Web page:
Could Historic Summit End With Supreme Leader’s Assassination?
About a year ago, North Korea accused the American Central Intelligence Agency (CIA) of attempting to assassinate its supreme leader Kim Jong-un.
The hermit state issued a statement that claimed that Americans had bribed a North Korean citizen to kill Mr Kim, 34.
Possible locations for the assassination?
The mausoleum where Mr Kim Jong-un’s father and grandfather lie, or at one of Pyongyang’s many military parades.
It’s easy to see why the North Koreans came to that conclusion about the CIA.
The agency has been associated with a long list of covert assassinations of political leaders – its name was floated at the death of former Indian Prime Minister Rajiv Gandhi as well as a string of left-leaning leaders in the 1970s and 1980s.
And US-North Korea tensions were at an all-time high last year.
First there was the murder of Mr Kim Jong-nam at Kuala Lumpur International Airport.
Then there was Mr Trump’s infamous “fire and fury” speech to the United Nations?
Given the history between the two states, it would be foolish for Mr Kim’s administration to take next week’s meeting with the Americans lightly.
Will Singapore save the day?
Making the 7-hour flight to Singapore in itself is a risk, since this would be the furthest Mr Kim has travelled since appointed Supreme Leader in 2011.
US officials believe Kim is extremely worried about security at the summit and is fearful of assassination attempts, according to two people familiar with the matter.
For its part, Singapore is doing its best to keep both Mr Kim and Mr Trump safe.
From snipers atop buildings to public security orders, we’re pulling out all the stops to ensure next week’s summit goes off without a hitch.
As AsiaOne put it,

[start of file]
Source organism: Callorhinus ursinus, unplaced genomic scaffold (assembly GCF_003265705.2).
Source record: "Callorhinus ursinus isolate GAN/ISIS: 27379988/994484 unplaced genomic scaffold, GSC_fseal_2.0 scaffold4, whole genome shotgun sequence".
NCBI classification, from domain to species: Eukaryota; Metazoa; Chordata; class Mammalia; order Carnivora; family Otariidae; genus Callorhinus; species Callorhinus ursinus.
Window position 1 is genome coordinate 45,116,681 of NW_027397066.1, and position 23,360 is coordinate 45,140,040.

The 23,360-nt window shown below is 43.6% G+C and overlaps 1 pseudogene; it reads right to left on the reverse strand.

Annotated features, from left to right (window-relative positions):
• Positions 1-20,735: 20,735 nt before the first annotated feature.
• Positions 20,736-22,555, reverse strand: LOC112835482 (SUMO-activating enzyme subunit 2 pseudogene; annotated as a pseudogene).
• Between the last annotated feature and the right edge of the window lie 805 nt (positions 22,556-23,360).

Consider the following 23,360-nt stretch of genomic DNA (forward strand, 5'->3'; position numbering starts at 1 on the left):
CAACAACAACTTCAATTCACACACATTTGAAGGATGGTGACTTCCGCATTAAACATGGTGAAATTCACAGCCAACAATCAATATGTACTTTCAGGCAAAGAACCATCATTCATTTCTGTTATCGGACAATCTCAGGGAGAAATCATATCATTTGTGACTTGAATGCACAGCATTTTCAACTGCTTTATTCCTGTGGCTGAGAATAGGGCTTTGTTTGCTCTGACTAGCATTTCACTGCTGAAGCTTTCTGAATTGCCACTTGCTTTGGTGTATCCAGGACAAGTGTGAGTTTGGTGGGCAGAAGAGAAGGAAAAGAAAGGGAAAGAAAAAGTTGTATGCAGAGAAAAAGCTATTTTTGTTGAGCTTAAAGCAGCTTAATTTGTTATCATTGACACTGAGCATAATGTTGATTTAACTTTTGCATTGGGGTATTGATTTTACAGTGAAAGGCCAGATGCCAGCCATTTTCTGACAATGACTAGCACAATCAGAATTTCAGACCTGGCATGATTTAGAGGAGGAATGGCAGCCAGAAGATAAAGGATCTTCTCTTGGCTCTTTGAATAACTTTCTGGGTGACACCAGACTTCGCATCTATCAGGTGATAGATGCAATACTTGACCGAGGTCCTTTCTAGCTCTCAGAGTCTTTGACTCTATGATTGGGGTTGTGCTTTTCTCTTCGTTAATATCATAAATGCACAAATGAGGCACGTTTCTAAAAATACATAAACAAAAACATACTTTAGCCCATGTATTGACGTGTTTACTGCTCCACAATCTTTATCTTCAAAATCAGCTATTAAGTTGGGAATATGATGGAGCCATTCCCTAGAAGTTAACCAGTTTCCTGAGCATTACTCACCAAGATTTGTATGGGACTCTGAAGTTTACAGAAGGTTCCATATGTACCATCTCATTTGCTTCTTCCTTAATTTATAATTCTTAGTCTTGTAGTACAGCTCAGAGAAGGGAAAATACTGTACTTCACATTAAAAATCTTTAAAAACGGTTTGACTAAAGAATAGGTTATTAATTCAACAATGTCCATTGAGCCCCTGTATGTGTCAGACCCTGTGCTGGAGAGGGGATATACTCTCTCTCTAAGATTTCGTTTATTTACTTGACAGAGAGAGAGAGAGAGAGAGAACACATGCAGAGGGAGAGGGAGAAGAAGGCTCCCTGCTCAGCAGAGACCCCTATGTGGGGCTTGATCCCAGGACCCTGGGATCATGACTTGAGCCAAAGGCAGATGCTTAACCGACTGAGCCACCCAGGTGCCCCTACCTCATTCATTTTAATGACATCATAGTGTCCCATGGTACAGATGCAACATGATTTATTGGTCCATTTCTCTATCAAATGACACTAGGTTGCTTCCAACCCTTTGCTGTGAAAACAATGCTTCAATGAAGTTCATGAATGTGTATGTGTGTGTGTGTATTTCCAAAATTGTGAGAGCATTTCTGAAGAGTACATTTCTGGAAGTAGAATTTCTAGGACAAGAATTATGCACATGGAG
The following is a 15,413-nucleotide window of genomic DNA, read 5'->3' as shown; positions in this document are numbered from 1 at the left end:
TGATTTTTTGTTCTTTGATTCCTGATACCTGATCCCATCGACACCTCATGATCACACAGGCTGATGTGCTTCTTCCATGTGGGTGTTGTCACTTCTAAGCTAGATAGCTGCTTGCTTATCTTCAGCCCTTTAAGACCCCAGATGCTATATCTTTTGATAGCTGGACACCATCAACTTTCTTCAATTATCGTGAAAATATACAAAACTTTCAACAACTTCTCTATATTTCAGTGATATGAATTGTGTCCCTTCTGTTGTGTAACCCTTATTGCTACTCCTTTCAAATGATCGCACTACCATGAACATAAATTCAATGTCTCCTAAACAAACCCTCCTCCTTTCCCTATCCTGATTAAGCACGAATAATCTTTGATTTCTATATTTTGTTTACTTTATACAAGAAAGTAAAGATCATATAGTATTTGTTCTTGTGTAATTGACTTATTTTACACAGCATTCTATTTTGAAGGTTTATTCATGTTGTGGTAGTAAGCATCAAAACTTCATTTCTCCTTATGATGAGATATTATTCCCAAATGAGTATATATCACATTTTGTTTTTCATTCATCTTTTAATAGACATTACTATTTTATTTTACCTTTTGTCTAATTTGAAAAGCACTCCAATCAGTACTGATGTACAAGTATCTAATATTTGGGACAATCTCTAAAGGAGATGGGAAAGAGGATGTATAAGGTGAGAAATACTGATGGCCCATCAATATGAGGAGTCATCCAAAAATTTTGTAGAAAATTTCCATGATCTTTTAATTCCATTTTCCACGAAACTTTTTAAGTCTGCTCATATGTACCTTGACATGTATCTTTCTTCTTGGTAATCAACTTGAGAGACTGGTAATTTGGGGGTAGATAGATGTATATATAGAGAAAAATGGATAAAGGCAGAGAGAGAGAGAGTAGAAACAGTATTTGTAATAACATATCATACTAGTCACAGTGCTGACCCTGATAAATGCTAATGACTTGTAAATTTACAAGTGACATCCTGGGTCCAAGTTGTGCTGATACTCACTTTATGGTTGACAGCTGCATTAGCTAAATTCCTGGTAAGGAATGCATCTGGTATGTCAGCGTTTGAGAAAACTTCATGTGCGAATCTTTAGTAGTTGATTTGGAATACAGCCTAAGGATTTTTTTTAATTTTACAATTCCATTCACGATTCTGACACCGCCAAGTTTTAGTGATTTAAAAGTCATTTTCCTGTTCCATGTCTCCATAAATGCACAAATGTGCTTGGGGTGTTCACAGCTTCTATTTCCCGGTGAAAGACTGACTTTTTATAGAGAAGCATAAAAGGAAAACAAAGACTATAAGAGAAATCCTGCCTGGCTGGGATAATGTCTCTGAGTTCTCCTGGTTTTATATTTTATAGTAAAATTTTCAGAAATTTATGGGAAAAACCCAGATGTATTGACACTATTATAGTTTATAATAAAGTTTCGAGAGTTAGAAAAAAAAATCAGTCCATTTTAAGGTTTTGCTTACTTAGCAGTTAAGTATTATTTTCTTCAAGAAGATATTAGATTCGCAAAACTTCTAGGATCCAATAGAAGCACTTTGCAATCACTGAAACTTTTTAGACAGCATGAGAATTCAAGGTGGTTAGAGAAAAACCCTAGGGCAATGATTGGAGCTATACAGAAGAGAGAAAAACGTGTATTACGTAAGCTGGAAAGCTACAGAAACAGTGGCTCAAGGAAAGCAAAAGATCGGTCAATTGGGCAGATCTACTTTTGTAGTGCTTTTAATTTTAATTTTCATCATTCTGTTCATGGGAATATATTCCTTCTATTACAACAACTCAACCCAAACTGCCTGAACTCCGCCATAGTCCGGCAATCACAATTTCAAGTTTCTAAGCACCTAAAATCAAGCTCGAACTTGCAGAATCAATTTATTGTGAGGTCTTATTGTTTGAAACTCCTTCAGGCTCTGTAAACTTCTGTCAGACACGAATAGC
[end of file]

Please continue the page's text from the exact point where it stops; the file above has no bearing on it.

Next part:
Elite Singaporean police, including its Gurkha Contingent, will be securing the summit venue, roads and hotels, according to diplomats familiar with VIP security in the island state.
American power all around
But that appears to be not enough for Mr Kim for one simple reason.
Business Insider reports that Mr Kim is especially afraid of being assassinated on his way to Singapore.
And he has reason to be.
Just take a look at the map of the region:
These figures were reported by the BBC in 2012 but they gave a good indicator of the strength of the American military muscle in the Asia-Pacific region.
If American intelligence did want to take Mr Kim down, there’s no shortage of bases for them to operate out of.
The China syndrome
Mr Kim’s flight is likely to go overland over China as it approaches Singapore.
But the world’s most-populated nation appears to be salty about not being invited to the historic summit.
In an editorial this week, state mouthpiece Global Times wrote,
Without China, a peace declaration will never replace the Korean Armistice Agreement on the technical level.
The armistice ended hostilities between North and South Korea after the 3-year Korean War.
China was a signatory then, along with North Korea and the United States.
Could Chinese anger at not being invited prompt an assassination?
Will Kim Jong-nam’s killer return?
The identity of Mr Kim Jong-nam’s killer is still unknown.
Could he/she return to notoriety by pulling off an assassination of Mr Kim Jong-un?
Chemical weapons proved to be an effective killer the last time – something we’re not sure even the best security forces can protect the North Korean leader from.
An unlikely finale
It’s unlikely that months of talks between North Korea and the United States will end with Mr Kim’s assassination.
Still, if there’s one thing we can learn from history is to always expect the unexpected.
And if there’s one thing we can learn from Hollywood: if it happened in a movie, it could happen in real life.